Monday, February 25, 2008

Album Review: Scary Mansion – Every Joke is Half the Truth

I’ve been a member of eMusic for two years now, and one of my favorite things to do on the site is use some of my monthly downloads to try things I haven’t ever heard of before. Sometimes this practice doesn’t work out so well, but in the recent case of Brooklyn’s Scary Mansion, it worked a treat. Every Joke is Half the Truth is a great record, full of well-orchestrated tracks full of emotion and a more than slight sense of déjà vu. You see, Scary Mansion’s Leah Hayes is not Cat Power, but she sure as hell can sound like her. Hayes’ voice is all the best bits of Cat Power (crackling, breathy fragility fraught with all sorts of yearning and emoting), but with something edgier bubbling just beneath the surface. A roughness emanates in her voice, and this raw, exposed quality adds honesty and bruised believability to the already fantastic songs.

Album intro, and one of my favorites, “Captan,” drones its way to life, and drapes its churning, feedback-filled blanket over your willing consciousness. Both the guitar and Hayes’ voice are particularly biting, making for a special introduction indeed. An abrupt ending immediately segues into a song that couldn’t be more different, the magnificently melancholic “Go to Hell.” “Sorry We Took All Yr Money” is a knockout, an upbeat yet warbling track, showing off Hayes’ tightrope vocals and the band’s deftness at constantly shifting tempos. “New Hampshire” is a stripped bare, country-tinged song drenched in Hayes’ somber best. She shines in particular on this track, and the bitter “Shame,” which features the refrain “you give shame/a very bad name,” along with other such negative lines. Cheekily, the “Intro” isn’t until song 7 on the album order, which you can take as you will. I like to look at it as a play upon not needing an introduction, or perhaps it’s a backhanded, near-omission. Either way, it’s one more really good song on an album full of them.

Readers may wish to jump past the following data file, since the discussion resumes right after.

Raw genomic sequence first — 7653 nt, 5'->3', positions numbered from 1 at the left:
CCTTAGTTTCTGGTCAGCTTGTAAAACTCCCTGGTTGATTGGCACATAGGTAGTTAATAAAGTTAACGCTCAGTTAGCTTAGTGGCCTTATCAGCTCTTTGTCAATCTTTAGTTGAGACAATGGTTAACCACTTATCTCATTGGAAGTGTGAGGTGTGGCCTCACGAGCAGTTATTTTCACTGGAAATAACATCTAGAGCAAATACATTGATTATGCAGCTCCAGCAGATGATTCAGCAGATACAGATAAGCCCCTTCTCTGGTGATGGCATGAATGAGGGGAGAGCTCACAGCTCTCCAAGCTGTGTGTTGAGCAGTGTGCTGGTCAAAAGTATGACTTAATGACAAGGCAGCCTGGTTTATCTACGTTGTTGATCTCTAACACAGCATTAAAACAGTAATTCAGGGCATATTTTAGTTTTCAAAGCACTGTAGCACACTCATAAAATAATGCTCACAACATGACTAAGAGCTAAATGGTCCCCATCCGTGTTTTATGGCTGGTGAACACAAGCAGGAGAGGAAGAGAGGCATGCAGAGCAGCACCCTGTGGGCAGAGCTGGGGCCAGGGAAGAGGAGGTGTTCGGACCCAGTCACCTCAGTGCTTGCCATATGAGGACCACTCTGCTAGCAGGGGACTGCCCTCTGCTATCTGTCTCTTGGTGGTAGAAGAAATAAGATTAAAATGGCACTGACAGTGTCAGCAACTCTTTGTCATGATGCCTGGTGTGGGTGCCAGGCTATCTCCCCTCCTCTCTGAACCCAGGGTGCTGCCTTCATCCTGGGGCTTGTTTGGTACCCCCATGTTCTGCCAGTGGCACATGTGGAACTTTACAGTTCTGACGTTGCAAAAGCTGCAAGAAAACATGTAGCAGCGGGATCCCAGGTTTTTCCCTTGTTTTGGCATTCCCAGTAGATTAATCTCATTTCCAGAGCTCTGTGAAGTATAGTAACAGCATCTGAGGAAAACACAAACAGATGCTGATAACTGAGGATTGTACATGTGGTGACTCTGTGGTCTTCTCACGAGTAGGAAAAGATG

Though Scary Mansion sounds nothing like the Smiths, I couldn’t help but keep thinking of the song “That Joke Isn’t Funny Anymore” when listening to Every Joke is Half the Truth. The sentiment contained in the lines “it’s too close to home/and it’s too near the bone” is echoed over the Scary Mansion album, and the bands have in common their ability to make beautiful noise out of pain and sadness (though, of course, Morrissey is one of the masters at this particular art).

The moral to this particular tale? With music, as in life, sometimes it pays to close your eyes and take a chance.

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